WTOC Special Report: The Eggroll Ticket - WTOC-TV: Savannah, Beaufort, SC, News, Weather & Sports

WTOC Special Report: The Eggroll Ticket


We see it all the time. You know the culprits...folks texting - while driving...but how about eating and driving?

A Statesboro woman was ticketed for just that, while she was driving to the Tanger Outlets in Pooler.  

"My daughter was with me, and she was even like, 'Mom, why are we getting pulled over," Ginger Nevil said. 

"It is incredible to me someone would be given the ticket in the first place," said Michael Schiavone.  

Ginger Nevil and her attorney, Michael Schiavone went to Pooler City Court to battle the ticket in question.

"When you see the ticket, there is one word that stands out: "Eggroll." No question about it. The claim was she was eating an eggroll as she was driving," Schiavone said. 

"I even asked the officer, 'Are you really giving me a ticket for eating an eggroll,' and he said, 'Yes mam, your hands are supposed to be on the wheel; 10 and two at all times."

"It's kind of crazy," Ginger said.  

Rather than pay the ticket, Ginger and Schiavone want to fight it, saying she had one hand on the wheel, and was reaching for an eggroll in a box on the dashboard; no swerving; no speeding noted on the ticket.

"I went to put the thing in my mouth and... and I turn to look and I saw the officer, and he hit hard on the brakes and dropped in behind me like I had just robbed a bank, and put on his lights," Ginger said. 

"I didn't see anything that said she was weaving in the road, or anything of that nature, and I think the statute may be unconstitutional; too broad and too vague," Schiavone said. 

"The law is very broad, and is not written to focus on activities. It does not say you cannot eat while you drive, or put on makeup while you drive," said Joseph D'Agostino, Savannah Law School.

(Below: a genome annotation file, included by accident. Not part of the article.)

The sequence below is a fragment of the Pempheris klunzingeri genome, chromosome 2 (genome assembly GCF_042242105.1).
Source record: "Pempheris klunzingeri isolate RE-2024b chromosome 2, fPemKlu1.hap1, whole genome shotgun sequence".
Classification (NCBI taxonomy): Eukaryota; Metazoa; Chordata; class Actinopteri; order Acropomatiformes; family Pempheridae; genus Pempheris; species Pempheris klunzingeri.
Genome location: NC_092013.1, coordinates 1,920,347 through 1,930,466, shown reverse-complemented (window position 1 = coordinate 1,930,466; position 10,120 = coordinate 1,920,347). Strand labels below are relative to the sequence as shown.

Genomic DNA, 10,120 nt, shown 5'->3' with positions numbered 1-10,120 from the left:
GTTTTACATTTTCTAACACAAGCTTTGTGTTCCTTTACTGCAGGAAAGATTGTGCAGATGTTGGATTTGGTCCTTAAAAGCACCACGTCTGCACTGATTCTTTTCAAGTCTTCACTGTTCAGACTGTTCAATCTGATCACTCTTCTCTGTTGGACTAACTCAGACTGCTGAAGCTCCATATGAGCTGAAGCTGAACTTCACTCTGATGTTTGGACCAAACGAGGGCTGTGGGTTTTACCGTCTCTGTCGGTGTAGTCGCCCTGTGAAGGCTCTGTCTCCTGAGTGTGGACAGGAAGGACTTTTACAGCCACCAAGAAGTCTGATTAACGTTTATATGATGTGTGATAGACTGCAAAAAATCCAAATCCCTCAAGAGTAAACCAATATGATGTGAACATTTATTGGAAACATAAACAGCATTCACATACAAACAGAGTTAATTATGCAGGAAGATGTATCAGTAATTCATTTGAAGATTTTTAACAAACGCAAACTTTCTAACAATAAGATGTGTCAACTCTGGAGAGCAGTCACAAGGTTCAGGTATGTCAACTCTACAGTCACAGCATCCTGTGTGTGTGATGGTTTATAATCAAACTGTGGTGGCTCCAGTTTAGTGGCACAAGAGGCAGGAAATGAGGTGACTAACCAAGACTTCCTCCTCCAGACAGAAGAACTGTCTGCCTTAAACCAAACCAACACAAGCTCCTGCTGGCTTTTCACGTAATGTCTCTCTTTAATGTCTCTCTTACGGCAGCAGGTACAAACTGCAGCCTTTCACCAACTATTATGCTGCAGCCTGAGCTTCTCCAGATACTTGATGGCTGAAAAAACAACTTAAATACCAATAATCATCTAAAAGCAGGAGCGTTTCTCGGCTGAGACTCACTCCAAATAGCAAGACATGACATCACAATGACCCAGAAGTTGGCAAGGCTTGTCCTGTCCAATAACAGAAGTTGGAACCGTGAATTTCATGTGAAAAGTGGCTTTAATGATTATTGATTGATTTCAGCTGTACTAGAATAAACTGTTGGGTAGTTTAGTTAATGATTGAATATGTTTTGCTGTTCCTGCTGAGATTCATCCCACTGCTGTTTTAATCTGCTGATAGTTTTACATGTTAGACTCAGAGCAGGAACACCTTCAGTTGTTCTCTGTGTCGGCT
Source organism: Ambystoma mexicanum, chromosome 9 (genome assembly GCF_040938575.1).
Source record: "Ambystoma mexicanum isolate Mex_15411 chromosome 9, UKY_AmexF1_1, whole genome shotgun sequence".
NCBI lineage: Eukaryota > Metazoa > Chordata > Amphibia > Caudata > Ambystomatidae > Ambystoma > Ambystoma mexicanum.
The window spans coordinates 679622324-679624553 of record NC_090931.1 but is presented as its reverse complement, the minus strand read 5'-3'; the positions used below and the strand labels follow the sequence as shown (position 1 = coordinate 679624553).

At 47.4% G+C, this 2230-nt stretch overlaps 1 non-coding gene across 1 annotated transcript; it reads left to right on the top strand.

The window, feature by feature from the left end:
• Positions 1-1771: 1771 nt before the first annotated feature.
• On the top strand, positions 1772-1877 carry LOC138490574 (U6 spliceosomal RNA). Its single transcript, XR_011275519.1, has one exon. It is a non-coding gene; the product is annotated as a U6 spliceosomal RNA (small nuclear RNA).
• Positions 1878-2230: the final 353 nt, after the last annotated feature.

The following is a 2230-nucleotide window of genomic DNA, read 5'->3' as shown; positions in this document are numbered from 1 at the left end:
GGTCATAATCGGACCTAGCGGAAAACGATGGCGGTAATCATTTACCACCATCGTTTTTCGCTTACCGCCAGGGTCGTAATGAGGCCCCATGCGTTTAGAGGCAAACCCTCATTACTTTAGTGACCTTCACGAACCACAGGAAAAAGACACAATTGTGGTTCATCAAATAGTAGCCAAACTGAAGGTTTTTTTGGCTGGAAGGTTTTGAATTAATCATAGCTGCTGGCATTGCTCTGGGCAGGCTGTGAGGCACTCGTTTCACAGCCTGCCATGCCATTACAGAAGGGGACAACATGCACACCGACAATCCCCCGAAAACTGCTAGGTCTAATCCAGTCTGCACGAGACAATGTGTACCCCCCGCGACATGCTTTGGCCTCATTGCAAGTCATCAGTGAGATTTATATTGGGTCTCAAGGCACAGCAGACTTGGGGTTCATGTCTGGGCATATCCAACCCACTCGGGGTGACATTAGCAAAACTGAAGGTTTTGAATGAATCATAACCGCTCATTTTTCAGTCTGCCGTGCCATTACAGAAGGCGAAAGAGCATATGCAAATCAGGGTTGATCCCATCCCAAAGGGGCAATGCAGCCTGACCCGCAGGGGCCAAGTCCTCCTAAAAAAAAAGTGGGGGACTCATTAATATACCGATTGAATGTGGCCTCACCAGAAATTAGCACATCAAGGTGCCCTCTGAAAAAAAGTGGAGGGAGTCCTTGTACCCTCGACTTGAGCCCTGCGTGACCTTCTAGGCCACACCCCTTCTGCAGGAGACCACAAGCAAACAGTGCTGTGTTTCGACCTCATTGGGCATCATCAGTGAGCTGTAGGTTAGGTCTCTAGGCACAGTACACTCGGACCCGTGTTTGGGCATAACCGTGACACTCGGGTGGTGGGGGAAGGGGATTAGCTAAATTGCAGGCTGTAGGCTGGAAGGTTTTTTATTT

Pooler Police aren't commenting on the case, which now is waiting to be decided by a jury in state court. Savannah Law School Professor, Joseph D'Agostino isn't so quick to dismiss the validity of the eggroll ticket if it saves lives and curbs bad habits. 

"The first reaction may be, 'This is ridiculous to ticket someone for eating while driving,' but as more are given, people may start to think, 'Maybe it's not so strange to ticket for eating while driving," D'Agostino said. 

If you take a look at the numbers from the Georgia Department of Transportation on highway fatalities in the last year, you will see the texting and driving numbers going up. There was 1,374 fatalities in 2015, with 1,170 fatalities in 2014. That's an increase of more than 200 fatal accidents. 

"It seems people are driving more carelessly based on statistics," D'Agostino said. "Maybe it sends a message to drivers: "Don't drive while distracted, don't eat while you drive, put on makeup, read a book. If that works, maybe it will save lives. Maybe a jury trial is not a waste of money."

Last year, a man in Cobb County, Georgia had his case dismissed after he was ticketed for eating a hamburger and driving. 

"The fact is, most people are not going spend the time and money to force a jury trial. They are just going to pay the ticket," said D'Agostino. "People need to keep in mind - driving on public roads is not a legal right. It's a privilege licensed by the state that gives the state a lot more legal right to regulate what people do while driving, than if driving were a legal right."

"I've seen a million situations driving down the road where people could be given a ticket," Schiavone said. 

Schiavone plans to argue the meaning of due care, and hopes a jury will sympathize with Ginger over the eggroll violation. 

"If they want to give a ticket, that is the law they throw it under," Ginger said. 

The ticket and the case are working their way to state court. No trial date has been set. We'll keep you posted and let you know what happens when the jury has their verdict.

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